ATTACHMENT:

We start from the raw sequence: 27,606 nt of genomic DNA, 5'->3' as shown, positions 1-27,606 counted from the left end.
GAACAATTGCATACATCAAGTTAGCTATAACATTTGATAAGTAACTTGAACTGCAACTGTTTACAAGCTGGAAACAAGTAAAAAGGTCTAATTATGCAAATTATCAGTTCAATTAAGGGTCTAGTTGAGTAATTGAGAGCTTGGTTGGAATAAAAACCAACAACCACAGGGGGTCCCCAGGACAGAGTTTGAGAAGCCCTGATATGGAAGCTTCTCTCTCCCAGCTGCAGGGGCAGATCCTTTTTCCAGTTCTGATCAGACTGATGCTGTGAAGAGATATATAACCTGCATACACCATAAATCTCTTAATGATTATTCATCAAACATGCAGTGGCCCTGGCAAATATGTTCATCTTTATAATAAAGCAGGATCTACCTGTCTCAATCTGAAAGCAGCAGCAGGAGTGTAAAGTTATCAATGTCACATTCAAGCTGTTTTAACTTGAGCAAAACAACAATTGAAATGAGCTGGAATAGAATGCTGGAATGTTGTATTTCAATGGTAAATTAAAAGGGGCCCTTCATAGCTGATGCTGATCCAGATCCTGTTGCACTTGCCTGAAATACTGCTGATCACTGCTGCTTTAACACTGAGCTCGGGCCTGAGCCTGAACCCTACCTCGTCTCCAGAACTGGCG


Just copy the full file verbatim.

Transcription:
We start from the raw sequence: 27,606 nt of genomic DNA, 5'->3' as shown, positions 1-27,606 counted from the left end.
GAACAATTGCATACATCAAGTTAGCTATAACATTTGATAAGTAACTTGAACTGCAACTGTTTACAAGCTGGAAACAAGTAAAAAGGTCTAATTATGCAAATTATCAGTTCAATTAAGGGTCTAGTTGAGTAATTGAGAGCTTGGTTGGAATAAAAACCAACAACCACAGGGGGTCCCCAGGACAGAGTTTGAGAAGCCCTGATATGGAAGCTTCTCTCTCCCAGCTGCAGGGGCAGATCCTTTTTCCAGTTCTGATCAGACTGATGCTGTGAAGAGATATATAACCTGCATACACCATAAATCTCTTAATGATTATTCATCAAACATGCAGTGGCCCTGGCAAATATGTTCATCTTTATAATAAAGCAGGATCTACCTGTCTCAATCTGAAAGCAGCAGCAGGAGTGTAAAGTTATCAATGTCACATTCAAGCTGTTTTAACTTGAGCAAAACAACAATTGAAATGAGCTGGAATAGAATGCTGGAATGTTGTATTTCAATGGTAAATTAAAAGGGGCCCTTCATAGCTGATGCTGATCCAGATCCTGTTGCACTTGCCTGAAATACTGCTGATCACTGCTGCTTTAACACTGAGCTCGGGCCTGAGCCTGAACCCTACCTCGTCTCCAGAACTGGCG